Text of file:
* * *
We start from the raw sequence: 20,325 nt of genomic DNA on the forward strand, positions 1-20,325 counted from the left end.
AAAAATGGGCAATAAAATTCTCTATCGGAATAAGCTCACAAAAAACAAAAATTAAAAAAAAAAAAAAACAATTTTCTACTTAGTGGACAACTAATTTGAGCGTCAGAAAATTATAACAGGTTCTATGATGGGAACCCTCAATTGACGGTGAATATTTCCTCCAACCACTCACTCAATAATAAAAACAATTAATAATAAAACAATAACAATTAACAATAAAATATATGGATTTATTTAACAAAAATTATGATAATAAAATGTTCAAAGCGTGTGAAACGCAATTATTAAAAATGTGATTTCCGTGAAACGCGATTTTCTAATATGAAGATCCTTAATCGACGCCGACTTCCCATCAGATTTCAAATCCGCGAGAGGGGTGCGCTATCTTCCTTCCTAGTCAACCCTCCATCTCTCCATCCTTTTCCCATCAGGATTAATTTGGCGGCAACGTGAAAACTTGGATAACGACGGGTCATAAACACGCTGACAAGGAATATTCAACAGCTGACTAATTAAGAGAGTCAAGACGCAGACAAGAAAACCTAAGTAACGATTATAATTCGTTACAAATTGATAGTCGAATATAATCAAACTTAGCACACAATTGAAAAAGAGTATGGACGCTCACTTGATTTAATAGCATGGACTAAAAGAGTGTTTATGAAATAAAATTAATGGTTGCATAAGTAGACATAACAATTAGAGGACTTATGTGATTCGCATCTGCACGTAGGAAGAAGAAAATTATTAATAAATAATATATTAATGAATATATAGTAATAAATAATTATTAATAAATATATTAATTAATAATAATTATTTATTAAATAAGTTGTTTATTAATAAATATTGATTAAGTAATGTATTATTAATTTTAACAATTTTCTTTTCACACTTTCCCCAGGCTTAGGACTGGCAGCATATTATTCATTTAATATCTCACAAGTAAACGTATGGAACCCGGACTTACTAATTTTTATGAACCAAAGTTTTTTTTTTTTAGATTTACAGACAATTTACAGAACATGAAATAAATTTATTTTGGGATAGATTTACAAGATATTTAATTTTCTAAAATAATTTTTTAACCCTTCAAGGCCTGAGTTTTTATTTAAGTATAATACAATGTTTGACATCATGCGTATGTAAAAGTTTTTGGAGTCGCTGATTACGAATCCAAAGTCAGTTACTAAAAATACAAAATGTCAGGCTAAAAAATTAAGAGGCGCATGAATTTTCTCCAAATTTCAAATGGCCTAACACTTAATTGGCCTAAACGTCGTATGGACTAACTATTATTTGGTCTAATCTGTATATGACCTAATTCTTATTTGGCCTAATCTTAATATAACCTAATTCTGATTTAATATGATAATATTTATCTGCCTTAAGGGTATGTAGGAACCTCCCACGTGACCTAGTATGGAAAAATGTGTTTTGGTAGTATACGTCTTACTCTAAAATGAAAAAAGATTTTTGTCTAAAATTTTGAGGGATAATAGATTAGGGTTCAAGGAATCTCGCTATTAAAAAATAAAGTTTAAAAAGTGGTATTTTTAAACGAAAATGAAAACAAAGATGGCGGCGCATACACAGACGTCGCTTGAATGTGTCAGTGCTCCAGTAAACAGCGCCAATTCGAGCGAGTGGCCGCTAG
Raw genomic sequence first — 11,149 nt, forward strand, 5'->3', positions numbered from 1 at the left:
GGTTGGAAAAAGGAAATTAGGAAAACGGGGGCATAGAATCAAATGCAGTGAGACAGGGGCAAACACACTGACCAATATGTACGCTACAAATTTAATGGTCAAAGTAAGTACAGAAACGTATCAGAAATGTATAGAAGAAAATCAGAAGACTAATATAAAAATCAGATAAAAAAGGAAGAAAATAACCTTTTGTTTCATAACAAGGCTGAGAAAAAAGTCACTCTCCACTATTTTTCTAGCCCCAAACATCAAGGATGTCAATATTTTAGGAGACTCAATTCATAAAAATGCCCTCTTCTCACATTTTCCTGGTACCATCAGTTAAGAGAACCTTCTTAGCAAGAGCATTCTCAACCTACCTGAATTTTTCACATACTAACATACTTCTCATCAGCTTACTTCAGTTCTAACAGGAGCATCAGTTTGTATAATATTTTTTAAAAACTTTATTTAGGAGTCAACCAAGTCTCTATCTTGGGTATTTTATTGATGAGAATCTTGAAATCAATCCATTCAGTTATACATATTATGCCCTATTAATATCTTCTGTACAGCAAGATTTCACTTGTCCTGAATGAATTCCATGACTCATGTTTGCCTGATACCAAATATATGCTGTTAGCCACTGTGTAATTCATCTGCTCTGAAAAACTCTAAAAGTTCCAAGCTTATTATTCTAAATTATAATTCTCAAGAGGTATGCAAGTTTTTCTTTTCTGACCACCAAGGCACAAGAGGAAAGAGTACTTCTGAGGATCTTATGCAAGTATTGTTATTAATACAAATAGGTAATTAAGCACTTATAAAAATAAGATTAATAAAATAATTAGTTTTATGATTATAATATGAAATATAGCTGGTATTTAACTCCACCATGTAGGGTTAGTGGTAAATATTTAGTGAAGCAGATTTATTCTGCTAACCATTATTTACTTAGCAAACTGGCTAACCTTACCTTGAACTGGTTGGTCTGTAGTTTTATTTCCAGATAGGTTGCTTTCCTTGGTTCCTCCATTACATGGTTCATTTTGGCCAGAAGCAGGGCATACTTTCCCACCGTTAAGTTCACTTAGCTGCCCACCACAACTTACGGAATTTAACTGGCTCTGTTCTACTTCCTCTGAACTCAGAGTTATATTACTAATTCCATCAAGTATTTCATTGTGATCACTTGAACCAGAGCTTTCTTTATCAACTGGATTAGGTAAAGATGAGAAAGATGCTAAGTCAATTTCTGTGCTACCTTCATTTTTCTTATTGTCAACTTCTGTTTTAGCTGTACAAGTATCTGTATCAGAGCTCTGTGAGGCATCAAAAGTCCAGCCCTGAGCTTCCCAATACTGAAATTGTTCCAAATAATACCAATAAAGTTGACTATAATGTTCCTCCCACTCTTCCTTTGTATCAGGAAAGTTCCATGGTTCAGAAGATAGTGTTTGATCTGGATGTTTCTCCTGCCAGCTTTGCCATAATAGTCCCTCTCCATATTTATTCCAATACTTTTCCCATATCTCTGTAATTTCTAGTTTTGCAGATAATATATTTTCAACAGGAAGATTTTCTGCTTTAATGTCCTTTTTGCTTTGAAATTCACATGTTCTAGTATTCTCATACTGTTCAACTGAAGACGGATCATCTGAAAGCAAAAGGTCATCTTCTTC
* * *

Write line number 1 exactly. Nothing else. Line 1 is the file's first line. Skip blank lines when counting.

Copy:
We start from the raw sequence: 20,325 nt of genomic DNA on the forward strand, positions 1-20,325 counted from the left end.